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Conjurer - Mire album art


23rd February 2018 – Holy Roar Records

01. Choke
02. Hollow
03. Thankless
04. Retch
05. The Mire
06. Of Flesh Weaker Than Ash
07. Hadal

In mid-2016, Conjurer came stomping out of the Midlands wearing a pair of lead-lined boots and clutching a bag of filthy, sludgey riffs in the form of debut EP I. After 18 months spent lumbering around the country and ripping the heads off unsuspecting crowds, they return with their first full-length, Mire. Hold on to something. Preferable something substantial. Maybe a Volvo.

Being given a broader canvas to paint on certainly hasn’t diluted Conjurer’s potency. Coming across like Deliverance-era Opeth and Aeolian-era The Ocean wrestling in a primordial tar pit, Mire doesn’t take any prisoners. Gut-churning slow grinding riffs, portentous atmospherics and the occasional spleen-bursting bout of acceleration pepper the seven tracks on offer here.

Choke” kicks off at a positively glacial pace, before stepping on the gas and letting it rev all the way up to blast-beat territory – and as we know, nothing makes a slow heavy riff feel heavier than barreling towards it at break-neck speed. “Retch” pushes the tempo even higher before a slow-down as devastating as falling off a cliff. Splat. The ferocity of “Retch” is further heightened by following “Thankless“, probably the most restrained track on the album, which even features a couple of lines of clean singing.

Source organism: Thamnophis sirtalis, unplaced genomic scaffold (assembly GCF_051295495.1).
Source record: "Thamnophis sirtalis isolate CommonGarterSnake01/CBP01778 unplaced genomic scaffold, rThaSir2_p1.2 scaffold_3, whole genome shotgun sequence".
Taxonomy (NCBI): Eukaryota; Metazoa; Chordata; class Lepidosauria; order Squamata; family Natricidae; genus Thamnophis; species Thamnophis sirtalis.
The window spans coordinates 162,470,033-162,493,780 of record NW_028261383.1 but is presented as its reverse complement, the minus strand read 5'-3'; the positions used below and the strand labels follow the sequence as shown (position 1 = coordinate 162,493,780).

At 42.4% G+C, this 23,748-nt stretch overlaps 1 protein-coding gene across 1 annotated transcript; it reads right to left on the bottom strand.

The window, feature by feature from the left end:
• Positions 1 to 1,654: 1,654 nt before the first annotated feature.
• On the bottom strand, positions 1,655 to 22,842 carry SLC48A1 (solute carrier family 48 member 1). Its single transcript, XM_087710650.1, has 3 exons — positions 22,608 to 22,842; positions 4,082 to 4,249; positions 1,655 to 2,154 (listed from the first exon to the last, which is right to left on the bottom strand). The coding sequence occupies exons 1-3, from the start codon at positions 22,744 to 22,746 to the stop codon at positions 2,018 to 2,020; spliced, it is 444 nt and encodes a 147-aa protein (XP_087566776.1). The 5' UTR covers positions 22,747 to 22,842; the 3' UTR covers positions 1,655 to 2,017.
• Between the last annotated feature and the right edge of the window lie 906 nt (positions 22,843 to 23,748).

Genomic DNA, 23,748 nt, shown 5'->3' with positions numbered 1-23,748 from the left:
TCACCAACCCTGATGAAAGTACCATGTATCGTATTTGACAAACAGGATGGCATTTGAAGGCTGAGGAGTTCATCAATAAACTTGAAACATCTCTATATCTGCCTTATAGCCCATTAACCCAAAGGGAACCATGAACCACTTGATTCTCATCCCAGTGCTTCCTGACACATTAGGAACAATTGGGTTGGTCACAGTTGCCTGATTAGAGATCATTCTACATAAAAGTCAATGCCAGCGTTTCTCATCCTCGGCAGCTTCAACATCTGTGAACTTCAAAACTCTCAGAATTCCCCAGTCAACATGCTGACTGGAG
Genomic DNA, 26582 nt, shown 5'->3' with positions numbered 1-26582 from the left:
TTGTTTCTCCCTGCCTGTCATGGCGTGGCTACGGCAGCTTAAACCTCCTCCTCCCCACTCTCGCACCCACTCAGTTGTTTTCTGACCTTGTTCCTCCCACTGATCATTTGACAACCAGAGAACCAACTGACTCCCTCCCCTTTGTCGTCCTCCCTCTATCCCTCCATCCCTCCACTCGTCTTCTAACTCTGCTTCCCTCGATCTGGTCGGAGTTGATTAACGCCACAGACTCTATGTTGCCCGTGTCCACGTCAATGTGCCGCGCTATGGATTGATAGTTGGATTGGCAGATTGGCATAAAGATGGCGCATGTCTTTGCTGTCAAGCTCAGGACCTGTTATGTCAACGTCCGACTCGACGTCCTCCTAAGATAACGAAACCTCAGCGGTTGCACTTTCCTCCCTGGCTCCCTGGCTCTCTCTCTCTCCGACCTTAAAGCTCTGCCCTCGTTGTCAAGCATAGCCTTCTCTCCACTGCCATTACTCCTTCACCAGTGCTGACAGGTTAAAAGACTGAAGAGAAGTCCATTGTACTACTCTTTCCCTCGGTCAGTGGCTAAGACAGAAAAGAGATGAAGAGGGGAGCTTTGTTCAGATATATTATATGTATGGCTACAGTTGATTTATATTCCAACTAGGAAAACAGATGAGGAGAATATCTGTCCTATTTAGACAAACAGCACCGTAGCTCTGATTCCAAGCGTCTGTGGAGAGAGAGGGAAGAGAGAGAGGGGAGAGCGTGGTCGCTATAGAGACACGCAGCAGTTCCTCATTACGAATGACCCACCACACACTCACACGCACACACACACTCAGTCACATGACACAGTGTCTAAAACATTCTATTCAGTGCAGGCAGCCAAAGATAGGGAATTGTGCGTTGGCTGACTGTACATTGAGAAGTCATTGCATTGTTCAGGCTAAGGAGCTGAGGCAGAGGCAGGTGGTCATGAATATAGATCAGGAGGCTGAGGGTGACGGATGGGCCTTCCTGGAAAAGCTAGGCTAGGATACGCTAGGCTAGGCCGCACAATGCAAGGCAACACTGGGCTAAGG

There may only be seven tracks on Mire, but with just four of them spanning thirty minutes between them, there is no shortage of material. Importantly, there is an absolute glut of satisfying and meaty riffage. The two real stand-out tracks are amongst the longest; “Hollow“, mixing a chunky riff with atmospheric sections that remind me a little of Cubic Space Division, and triumphant album closer “Hadal“, which packs in more chugs than a particularly dangerous frat house party.

There are no weak links within Conjurer, but a particular strength that sets them apart from the pack is the guitar/vocal pairing of Dan Nightingale and Brady Deeprose. Between them, they wring improbably dense and filthy chords from their guitar necks, and their differently-pitched howls, screams and bellows add an extra layer to the thickness.

The album’s title track, weirdly, feels like the least memorable moment. With its blackgaze vibe, it struggles a little when standing alone, but makes a lot more sense in context with the rest of the album surrounding it. This, in turn, is an excellent illustration of just how well balanced and well paced Mire is.

As the music industry gradually rouses itself from its January hibernation, with Mire Conjurer have done the equivalent of riding over its alarm clock with a steamroller. It’s time to wake up and smell the riffs.